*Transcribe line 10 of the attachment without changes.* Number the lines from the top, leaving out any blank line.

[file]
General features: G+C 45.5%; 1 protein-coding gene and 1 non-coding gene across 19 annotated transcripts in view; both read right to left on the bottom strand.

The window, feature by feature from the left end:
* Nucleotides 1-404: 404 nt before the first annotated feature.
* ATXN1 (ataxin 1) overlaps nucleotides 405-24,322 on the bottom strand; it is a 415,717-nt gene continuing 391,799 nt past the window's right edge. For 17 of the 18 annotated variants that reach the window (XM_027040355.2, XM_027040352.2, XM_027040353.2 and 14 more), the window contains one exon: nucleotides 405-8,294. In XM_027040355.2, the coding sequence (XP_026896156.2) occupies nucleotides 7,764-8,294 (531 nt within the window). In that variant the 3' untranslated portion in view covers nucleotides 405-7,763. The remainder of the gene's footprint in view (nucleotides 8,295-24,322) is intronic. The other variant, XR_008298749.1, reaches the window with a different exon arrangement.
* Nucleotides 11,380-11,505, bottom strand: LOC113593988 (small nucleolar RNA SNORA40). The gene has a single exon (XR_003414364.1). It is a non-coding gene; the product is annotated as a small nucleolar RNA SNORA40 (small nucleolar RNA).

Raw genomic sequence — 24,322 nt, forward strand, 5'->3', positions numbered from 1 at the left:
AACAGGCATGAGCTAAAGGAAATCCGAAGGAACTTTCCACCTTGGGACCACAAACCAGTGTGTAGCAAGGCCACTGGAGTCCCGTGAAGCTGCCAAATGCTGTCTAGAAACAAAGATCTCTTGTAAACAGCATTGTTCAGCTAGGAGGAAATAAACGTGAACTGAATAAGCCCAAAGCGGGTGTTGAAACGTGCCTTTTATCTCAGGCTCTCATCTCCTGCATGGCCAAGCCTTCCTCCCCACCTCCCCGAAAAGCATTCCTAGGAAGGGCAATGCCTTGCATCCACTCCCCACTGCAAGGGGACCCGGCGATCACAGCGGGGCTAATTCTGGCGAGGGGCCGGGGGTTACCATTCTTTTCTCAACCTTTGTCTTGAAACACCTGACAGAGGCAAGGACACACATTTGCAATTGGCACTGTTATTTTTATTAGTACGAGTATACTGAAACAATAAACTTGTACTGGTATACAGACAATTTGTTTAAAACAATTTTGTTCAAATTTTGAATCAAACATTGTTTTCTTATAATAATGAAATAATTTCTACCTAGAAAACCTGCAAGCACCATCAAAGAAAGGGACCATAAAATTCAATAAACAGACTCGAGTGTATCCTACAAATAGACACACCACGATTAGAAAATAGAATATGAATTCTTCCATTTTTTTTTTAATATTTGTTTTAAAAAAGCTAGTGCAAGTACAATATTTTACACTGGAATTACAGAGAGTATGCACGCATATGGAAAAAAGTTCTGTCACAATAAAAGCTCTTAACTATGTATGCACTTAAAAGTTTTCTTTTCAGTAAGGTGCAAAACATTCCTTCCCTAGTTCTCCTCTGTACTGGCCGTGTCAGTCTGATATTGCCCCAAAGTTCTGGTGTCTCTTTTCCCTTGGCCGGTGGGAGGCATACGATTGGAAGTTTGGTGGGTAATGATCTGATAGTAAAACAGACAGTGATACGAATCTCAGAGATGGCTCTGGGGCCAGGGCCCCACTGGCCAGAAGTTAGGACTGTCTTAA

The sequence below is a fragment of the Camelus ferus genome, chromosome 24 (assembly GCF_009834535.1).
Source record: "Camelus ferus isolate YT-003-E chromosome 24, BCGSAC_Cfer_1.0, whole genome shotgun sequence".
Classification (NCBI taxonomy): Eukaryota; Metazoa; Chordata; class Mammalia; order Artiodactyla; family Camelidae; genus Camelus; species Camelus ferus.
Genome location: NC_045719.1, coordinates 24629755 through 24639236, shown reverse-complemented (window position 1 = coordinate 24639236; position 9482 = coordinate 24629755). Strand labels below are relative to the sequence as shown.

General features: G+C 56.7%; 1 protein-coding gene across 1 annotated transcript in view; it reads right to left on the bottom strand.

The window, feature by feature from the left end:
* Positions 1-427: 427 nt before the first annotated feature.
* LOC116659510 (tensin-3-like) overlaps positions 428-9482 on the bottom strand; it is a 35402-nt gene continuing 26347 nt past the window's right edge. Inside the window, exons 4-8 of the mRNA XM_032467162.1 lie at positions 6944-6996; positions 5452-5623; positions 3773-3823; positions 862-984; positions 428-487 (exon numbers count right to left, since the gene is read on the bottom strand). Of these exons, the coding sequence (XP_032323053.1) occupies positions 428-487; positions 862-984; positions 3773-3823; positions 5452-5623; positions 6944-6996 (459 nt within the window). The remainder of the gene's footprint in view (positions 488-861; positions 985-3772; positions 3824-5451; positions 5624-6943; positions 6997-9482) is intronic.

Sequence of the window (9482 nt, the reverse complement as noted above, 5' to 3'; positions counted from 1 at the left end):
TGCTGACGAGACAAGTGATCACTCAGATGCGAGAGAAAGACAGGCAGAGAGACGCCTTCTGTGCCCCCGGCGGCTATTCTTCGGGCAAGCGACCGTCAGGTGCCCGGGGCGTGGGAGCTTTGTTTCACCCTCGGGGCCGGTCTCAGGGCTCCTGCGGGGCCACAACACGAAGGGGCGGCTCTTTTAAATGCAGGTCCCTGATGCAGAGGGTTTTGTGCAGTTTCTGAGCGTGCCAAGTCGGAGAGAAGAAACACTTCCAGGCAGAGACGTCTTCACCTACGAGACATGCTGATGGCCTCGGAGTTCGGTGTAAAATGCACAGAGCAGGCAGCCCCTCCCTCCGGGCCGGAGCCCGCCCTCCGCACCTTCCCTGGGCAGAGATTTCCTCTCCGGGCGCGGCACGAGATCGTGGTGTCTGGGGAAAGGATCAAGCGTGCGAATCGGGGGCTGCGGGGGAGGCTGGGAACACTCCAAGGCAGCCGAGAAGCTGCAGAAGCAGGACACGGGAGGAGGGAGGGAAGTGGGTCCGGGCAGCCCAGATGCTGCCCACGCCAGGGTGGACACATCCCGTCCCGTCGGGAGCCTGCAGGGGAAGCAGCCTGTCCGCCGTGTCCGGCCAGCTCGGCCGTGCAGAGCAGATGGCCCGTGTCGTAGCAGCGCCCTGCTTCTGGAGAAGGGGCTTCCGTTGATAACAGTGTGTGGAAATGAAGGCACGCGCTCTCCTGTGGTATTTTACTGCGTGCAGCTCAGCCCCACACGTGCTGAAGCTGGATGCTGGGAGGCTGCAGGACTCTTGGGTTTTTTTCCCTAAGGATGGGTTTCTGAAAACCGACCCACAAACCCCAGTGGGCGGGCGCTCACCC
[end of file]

Classification (NCBI taxonomy): Eukaryota; Metazoa; Chordata; class Mammalia; order Artiodactyla; family Camelidae; genus Camelus; species Camelus ferus.